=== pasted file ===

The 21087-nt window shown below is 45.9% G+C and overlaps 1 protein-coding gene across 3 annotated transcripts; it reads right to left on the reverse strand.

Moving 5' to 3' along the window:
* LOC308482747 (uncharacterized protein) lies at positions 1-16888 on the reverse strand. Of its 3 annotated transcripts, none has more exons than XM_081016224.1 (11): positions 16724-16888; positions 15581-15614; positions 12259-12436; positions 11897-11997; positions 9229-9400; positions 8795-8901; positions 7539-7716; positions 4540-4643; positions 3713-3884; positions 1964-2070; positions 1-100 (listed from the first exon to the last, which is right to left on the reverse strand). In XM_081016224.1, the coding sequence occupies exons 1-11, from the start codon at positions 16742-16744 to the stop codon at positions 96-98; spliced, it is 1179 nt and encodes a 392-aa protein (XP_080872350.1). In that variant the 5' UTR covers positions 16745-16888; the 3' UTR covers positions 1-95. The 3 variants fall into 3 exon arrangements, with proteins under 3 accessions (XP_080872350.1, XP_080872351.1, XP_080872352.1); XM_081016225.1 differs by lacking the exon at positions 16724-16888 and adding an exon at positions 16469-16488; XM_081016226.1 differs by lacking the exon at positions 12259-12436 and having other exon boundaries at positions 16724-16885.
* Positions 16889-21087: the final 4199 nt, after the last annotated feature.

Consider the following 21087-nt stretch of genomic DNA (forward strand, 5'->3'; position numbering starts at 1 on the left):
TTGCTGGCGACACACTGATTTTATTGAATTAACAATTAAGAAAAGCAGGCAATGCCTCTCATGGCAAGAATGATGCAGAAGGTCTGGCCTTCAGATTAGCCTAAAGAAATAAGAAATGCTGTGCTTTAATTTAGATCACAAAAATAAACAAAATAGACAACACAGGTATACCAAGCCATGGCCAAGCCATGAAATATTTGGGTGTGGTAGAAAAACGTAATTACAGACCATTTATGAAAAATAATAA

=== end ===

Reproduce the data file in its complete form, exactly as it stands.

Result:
The 21087-nt window shown below is 45.9% G+C and overlaps 1 protein-coding gene across 3 annotated transcripts; it reads right to left on the reverse strand.

Moving 5' to 3' along the window:
* LOC308482747 (uncharacterized protein) lies at positions 1-16888 on the reverse strand. Of its 3 annotated transcripts, none has more exons than XM_081016224.1 (11): positions 16724-16888; positions 15581-15614; positions 12259-12436; positions 11897-11997; positions 9229-9400; positions 8795-8901; positions 7539-7716; positions 4540-4643; positions 3713-3884; positions 1964-2070; positions 1-100 (listed from the first exon to the last, which is right to left on the reverse strand). In XM_081016224.1, the coding sequence occupies exons 1-11, from the start codon at positions 16742-16744 to the stop codon at positions 96-98; spliced, it is 1179 nt and encodes a 392-aa protein (XP_080872350.1). In that variant the 5' UTR covers positions 16745-16888; the 3' UTR covers positions 1-95. The 3 variants fall into 3 exon arrangements, with proteins under 3 accessions (XP_080872350.1, XP_080872351.1, XP_080872352.1); XM_081016225.1 differs by lacking the exon at positions 16724-16888 and adding an exon at positions 16469-16488; XM_081016226.1 differs by lacking the exon at positions 12259-12436 and having other exon boundaries at positions 16724-16885.
* Positions 16889-21087: the final 4199 nt, after the last annotated feature.

Consider the following 21087-nt stretch of genomic DNA (forward strand, 5'->3'; position numbering starts at 1 on the left):
TTGCTGGCGACACACTGATTTTATTGAATTAACAATTAAGAAAAGCAGGCAATGCCTCTCATGGCAAGAATGATGCAGAAGGTCTGGCCTTCAGATTAGCCTAAAGAAATAAGAAATGCTGTGCTTTAATTTAGATCACAAAAATAAACAAAATAGACAACACAGGTATACCAAGCCATGGCCAAGCCATGAAATATTTGGGTGTGGTAGAAAAACGTAATTACAGACCATTTATGAAAAATAATAA